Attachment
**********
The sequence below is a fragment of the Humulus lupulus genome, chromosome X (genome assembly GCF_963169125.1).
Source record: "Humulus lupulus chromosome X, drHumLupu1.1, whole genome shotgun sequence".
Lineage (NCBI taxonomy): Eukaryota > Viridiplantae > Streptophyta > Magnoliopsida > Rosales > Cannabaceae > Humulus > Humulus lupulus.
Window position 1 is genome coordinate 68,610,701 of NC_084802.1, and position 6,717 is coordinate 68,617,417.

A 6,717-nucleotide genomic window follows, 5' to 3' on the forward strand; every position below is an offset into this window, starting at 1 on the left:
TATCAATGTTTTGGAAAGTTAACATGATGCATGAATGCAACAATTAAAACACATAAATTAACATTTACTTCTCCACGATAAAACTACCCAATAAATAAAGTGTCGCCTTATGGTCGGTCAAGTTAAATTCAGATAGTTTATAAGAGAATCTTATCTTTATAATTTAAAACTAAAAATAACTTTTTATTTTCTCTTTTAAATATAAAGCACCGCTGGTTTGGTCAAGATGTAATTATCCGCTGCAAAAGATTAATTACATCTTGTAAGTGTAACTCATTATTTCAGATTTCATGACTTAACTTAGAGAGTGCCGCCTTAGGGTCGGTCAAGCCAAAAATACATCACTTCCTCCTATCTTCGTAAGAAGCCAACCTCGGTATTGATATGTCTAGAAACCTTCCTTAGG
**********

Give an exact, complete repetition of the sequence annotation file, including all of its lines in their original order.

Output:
The sequence below is a fragment of the Humulus lupulus genome, chromosome X (genome assembly GCF_963169125.1).
Source record: "Humulus lupulus chromosome X, drHumLupu1.1, whole genome shotgun sequence".
Lineage (NCBI taxonomy): Eukaryota > Viridiplantae > Streptophyta > Magnoliopsida > Rosales > Cannabaceae > Humulus > Humulus lupulus.
Window position 1 is genome coordinate 68,610,701 of NC_084802.1, and position 6,717 is coordinate 68,617,417.

A 6,717-nucleotide genomic window follows, 5' to 3' on the forward strand; every position below is an offset into this window, starting at 1 on the left:
TATCAATGTTTTGGAAAGTTAACATGATGCATGAATGCAACAATTAAAACACATAAATTAACATTTACTTCTCCACGATAAAACTACCCAATAAATAAAGTGTCGCCTTATGGTCGGTCAAGTTAAATTCAGATAGTTTATAAGAGAATCTTATCTTTATAATTTAAAACTAAAAATAACTTTTTATTTTCTCTTTTAAATATAAAGCACCGCTGGTTTGGTCAAGATGTAATTATCCGCTGCAAAAGATTAATTACATCTTGTAAGTGTAACTCATTATTTCAGATTTCATGACTTAACTTAGAGAGTGCCGCCTTAGGGTCGGTCAAGCCAAAAATACATCACTTCCTCCTATCTTCGTAAGAAGCCAACCTCGGTATTGATATGTCTAGAAACCTTCCTTAGG